How about it? one of the men said to Karen on that first humid night in Tahiti, March 1970. The Endeavour II’s crew still numbered a few short. Her decision was immediate. She sent a letter to her supervisor at the airline she worked for and told him about this once-in-a-lifetime experience. She’d be two weeks late returning to L.A.—maybe more, definitely not less. She crossed her fingers and hoped he’d understand. The next morning, Karen—twenty-seven, husbandless on what was supposed to have been her honeymoon in the South Pacific—skimmed out of port on a tall ship.
Her fiancé had called off their wedding just weeks before; Karen had come anyway. On her first night in Pape’ete, she’d walked along the piers and heard boisterous American English wafting among the sails of a shoddy replica of Captain James Cook’s HMB Endeavour. She walked toward it.
A skimpy crew scuttled around the deck, drinking and rigging the masts. Weeks before, the Endeavour II had left Ensenada as the Monte Cristo, aiming for Hawaii. From there it continued to Tahiti, where most of its paying passengers disembarked. The ship’s owner renamed the boat and prepared to cast off. It was starkly understaffed, gloriously understaffed. But officials threatened to impound the ship—a 140-foot vessel with a crew of six was a shipwreck waiting to happen. The owner asked around for friends of friends with experience at sea who might like a free trip across the South Pacific and offered to fly them out. (If the boat made it to Australia for the bicentennial of Captain Cook’s arrival, in April 1970, he’d take away a cash prize.) They all converged on Tahiti right about when Karen arrived.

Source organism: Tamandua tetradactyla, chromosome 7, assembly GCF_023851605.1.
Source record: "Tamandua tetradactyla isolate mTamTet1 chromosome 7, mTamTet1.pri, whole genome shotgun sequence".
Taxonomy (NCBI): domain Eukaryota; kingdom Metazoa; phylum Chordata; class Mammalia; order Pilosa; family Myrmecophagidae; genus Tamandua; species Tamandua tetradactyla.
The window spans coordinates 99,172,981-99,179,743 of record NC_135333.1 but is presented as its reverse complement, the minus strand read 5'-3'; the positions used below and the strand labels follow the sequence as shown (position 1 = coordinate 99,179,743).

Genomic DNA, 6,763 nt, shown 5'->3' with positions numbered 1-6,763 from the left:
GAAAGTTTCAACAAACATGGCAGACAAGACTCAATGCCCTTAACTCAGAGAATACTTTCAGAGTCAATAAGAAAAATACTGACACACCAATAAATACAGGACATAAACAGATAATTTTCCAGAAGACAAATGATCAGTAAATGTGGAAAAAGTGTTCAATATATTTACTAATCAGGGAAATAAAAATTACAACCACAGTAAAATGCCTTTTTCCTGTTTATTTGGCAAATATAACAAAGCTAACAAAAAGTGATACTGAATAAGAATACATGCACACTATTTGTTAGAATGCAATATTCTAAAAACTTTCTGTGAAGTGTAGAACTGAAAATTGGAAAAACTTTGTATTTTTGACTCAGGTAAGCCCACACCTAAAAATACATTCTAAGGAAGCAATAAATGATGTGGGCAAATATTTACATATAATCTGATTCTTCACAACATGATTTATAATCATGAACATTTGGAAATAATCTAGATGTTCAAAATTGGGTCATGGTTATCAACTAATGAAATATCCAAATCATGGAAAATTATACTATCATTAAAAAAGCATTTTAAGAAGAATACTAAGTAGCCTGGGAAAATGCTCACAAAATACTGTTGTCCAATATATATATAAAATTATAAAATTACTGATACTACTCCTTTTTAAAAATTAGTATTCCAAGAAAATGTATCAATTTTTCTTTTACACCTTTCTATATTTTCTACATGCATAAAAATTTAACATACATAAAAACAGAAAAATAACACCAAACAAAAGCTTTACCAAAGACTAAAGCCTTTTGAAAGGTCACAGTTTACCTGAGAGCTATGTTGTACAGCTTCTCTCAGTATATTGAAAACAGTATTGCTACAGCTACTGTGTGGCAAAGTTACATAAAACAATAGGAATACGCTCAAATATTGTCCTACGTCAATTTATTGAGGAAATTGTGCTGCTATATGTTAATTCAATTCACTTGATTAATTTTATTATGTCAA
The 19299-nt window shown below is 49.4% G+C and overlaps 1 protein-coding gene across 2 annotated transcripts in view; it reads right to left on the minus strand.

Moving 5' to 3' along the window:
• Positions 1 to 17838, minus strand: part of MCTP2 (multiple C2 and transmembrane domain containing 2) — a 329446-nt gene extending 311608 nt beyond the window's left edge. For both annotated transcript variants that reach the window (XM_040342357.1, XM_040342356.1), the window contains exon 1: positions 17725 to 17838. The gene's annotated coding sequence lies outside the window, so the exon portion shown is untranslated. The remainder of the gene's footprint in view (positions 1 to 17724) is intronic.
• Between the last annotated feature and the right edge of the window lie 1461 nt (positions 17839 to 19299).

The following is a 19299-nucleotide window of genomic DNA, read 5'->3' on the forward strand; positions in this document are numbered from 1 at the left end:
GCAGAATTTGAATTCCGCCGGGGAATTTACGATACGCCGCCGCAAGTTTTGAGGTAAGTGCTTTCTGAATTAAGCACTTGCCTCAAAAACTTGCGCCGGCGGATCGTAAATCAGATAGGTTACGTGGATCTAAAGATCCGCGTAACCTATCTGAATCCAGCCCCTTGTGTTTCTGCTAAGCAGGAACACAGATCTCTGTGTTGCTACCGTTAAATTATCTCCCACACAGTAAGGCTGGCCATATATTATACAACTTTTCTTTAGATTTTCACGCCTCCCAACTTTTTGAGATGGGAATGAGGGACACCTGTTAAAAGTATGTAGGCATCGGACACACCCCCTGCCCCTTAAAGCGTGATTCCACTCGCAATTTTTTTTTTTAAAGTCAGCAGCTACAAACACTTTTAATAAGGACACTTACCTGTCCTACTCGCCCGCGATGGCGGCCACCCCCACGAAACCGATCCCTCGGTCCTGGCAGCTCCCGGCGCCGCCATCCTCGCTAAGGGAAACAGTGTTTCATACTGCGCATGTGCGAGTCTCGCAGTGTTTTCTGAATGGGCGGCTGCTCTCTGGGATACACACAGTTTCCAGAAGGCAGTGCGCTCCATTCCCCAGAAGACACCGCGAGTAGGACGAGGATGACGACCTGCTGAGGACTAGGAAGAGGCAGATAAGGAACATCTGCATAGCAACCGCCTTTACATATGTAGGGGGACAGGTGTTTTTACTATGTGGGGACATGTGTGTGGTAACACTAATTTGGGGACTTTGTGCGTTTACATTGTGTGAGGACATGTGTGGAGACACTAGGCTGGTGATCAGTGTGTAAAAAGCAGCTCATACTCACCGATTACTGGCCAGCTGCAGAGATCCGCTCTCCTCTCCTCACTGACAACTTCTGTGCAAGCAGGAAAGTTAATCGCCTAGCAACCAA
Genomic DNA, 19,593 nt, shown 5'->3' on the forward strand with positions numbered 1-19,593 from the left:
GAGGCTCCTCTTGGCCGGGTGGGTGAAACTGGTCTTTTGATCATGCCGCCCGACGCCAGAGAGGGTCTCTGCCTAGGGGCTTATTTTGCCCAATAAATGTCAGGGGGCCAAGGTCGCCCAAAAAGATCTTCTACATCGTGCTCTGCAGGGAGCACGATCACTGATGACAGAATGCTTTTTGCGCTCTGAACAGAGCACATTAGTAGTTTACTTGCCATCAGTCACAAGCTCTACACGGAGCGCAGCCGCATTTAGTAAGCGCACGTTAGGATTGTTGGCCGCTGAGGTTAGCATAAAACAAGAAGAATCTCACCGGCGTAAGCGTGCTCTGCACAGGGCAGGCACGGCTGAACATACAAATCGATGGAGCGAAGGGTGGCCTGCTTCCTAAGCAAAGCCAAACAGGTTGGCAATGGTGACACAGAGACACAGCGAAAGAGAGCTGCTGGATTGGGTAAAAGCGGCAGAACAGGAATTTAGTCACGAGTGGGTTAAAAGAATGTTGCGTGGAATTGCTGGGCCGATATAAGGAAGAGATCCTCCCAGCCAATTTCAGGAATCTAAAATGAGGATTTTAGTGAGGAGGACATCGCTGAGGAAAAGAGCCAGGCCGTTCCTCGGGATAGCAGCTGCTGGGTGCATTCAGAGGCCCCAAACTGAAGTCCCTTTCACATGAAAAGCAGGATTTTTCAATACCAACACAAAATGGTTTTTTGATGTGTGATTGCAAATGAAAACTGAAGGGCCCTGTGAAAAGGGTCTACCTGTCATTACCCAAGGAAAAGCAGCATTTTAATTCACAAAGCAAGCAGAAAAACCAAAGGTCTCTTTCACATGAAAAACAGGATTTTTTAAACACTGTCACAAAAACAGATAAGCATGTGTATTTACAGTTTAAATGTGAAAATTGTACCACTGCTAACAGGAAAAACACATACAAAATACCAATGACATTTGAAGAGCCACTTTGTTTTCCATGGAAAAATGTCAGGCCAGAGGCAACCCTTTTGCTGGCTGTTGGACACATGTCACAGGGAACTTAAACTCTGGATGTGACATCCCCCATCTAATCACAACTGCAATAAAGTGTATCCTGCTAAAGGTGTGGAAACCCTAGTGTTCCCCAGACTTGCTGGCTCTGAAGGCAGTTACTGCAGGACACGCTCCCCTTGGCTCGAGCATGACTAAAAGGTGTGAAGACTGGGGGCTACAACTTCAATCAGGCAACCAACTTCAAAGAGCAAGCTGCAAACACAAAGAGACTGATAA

Karen had always wandered. As a toddler she used to walk right out the back door, into the world. She remembers the sensation of it, watery memories of streets she didn’t recognize. She’d wandered two miles once. Her parents had called the police; they learned to lock the screen doors. As a teenager, she’d sit on the cliffs in Santa Barbara, tracing vectors toward Alaska, Russia, Japan, Vietnam, Tahiti, Australia. She’d flown around the world. She said yes to sailing a chunk of it, too.
Clambering about on a boat in the sun all day with a dozen shirtless men, she thought of her ex-fiancé only in the evenings, as earth and wind tipped the boat past sunset. The adventures they could have had together would come into her mind and tinge the air with melancholy. But then the guitars would come out, stars would crowd the sky, and she’d return to the adventure she’d found on her own.
The first few times Karen straddled the yards atop the masts, she felt terror as the roll and pitch sent her closer than comfortable to the skin of the ocean below. After a while the fear abated. It felt like riding a horse. She employed a lot of ill-controlled running between railings on those first days, until she got used to taking wide steps with bent knees.